The Nèis have it
Nèi doesn’t get much respect. Here in Beijing it’s undeniably the pronunciation of choice for 那 except when 那 is a pronoun*. But you wouldn’t know that by looking at most books: 那 maps to nà as surely as Beijing will officially meet its air quality goals for 2011. If you say it often enough it must be true, right?
It’s a dumb habit made even worse by the fact that the nèi/nà distinction in everyday speech so nicely shows different grammatical usage. Where 那 is a pronoun (A, below) it’s pronounced nà. As an adjective (B), though, it’s pronounced nèi.
nà shì nǐde
that is yours
nèi jiàn dàyī shì nǐde
that overcoat is yours
So why mix things up by pretending that it’s always pronounced nà? It’s not as if there’s no precedent for a Chinese character having more than one pronunciation…
Enter book #1 from the birthday box I just received yesterday (thanks, Mom & Dad!): Chinese, A Comprehensive Grammar, by Yip Po-Ching and Don Rimmington. So far, I’m liking it. All the nèis just where they should be, and an explanation to boot (p.49):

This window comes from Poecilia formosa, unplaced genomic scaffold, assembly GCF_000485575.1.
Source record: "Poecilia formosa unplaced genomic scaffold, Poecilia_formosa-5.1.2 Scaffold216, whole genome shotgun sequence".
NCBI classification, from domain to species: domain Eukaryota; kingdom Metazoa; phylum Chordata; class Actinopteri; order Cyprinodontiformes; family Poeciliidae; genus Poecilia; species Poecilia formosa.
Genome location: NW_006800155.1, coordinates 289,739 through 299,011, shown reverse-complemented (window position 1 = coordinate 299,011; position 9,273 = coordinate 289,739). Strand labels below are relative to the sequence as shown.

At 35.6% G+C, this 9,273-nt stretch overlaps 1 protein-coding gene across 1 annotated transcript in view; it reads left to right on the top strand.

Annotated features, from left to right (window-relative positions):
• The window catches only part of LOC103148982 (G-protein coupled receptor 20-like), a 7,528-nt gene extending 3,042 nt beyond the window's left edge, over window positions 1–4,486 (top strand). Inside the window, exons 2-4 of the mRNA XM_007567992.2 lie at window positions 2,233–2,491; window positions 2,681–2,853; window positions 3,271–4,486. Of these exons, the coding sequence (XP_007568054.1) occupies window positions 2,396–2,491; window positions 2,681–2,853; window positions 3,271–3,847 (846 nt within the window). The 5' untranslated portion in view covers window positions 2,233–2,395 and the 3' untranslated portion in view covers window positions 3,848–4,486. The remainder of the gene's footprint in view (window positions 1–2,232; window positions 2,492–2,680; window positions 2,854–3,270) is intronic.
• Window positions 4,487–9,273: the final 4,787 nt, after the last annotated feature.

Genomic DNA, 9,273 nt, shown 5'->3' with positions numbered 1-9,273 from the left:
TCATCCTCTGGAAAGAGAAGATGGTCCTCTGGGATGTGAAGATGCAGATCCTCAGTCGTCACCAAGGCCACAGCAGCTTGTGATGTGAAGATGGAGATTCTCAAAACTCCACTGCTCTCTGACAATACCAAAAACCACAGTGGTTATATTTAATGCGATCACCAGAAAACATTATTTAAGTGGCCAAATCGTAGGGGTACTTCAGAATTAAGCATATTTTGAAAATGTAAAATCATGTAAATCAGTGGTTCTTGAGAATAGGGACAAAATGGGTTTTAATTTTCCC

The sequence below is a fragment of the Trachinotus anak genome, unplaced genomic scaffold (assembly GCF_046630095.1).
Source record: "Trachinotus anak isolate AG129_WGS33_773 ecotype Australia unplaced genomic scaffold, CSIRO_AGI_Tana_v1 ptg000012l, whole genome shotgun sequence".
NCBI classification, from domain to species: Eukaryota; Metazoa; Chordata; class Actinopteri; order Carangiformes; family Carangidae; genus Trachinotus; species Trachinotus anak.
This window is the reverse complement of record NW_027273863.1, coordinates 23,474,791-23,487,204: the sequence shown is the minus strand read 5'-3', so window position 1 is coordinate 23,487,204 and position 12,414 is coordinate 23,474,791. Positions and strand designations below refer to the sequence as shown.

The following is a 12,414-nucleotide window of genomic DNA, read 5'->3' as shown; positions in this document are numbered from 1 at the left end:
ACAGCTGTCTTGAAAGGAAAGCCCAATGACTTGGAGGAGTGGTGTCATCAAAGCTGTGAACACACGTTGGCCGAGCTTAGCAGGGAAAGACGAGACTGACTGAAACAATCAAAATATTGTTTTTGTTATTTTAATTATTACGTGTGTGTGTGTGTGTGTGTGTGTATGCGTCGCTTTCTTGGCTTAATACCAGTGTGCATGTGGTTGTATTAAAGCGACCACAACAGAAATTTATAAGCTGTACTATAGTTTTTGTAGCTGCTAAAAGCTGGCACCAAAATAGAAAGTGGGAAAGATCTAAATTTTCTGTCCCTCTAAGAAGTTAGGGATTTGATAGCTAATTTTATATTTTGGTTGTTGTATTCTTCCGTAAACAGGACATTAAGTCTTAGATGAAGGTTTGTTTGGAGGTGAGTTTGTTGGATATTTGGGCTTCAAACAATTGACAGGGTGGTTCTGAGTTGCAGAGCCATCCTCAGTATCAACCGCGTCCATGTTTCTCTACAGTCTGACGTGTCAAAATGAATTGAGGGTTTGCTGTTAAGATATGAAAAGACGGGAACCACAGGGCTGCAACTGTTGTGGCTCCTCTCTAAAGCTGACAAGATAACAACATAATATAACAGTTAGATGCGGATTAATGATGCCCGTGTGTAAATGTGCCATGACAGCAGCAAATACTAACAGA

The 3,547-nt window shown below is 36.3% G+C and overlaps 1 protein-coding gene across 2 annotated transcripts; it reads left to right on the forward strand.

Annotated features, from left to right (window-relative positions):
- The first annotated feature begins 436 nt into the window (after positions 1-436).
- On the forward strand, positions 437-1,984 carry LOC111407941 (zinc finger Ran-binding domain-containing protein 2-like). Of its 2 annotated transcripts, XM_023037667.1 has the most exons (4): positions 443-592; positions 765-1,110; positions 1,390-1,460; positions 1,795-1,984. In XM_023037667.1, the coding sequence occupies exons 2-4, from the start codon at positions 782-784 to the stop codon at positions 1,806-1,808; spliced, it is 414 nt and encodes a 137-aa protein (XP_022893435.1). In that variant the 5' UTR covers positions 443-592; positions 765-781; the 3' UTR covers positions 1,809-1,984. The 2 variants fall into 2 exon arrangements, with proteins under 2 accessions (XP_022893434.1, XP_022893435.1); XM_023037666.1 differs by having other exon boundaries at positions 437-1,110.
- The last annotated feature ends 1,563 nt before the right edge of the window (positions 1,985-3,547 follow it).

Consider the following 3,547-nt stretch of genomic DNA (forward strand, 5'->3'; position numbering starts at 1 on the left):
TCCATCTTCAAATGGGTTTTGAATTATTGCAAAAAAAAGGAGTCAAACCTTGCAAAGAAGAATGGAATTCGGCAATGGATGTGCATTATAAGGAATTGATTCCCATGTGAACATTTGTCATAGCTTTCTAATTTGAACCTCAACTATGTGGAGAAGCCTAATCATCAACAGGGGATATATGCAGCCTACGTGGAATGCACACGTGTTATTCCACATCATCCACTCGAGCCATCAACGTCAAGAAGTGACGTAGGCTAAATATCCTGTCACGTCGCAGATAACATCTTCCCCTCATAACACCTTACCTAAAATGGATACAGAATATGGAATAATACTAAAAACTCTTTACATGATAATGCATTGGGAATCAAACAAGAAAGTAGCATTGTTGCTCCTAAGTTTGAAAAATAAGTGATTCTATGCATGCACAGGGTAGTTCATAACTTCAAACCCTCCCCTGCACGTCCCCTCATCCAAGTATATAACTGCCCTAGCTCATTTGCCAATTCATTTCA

Note that 这 ‘this’ and 那 ‘that’ are always pronounced respectively as zhè and nà when used as demonstrative pronouns on their own. However, as demonstrative adjectives, when they are followed by a measure, they are also pronounced zhèi and nèi by many speakers. This is almost certainly a phonetic fusion of zhe + yi ‘one’ and na + yi ‘one’. Even when yi ‘one’ is present in its own right in an utterance, the pronunciation zhèi and nèi can still be used…
Nice. Thumbs up for reality. I’m going to quit feeling ashamed when I transcribe nèi and zhèi on Beijing Sounds.
*The situation is parallel for 这 as zhè or zhèi. And actually it’s a wee bit more complicated than this, but this works as a quick rule of thumb.
PS: Re another bad pun in the title. Sinoglot’s been making a run of these. I guess it’s just a price you have to pay for the lack of quality headline writers on staff. Maybe Santa can loan us an elf after the holidays.
PPS: And speaking of titles, here’s fair warning that one of these days I’m going to pull out all the stops and start using the green grocer’s apostrophe-s to mark unusual pluralizations. It’s only some vestige of the subservience that was educated into me that I don’t go right now and change “Neis” to “Nei’s”. Why shouldn’t I? We’re all adults here (or really precocious and bored youth). We could as easily take ‘s to mean “indication of plural” as we can take it to mean indication of possessive, and that would keep people from trying to read the whole thing like, well, gneiss.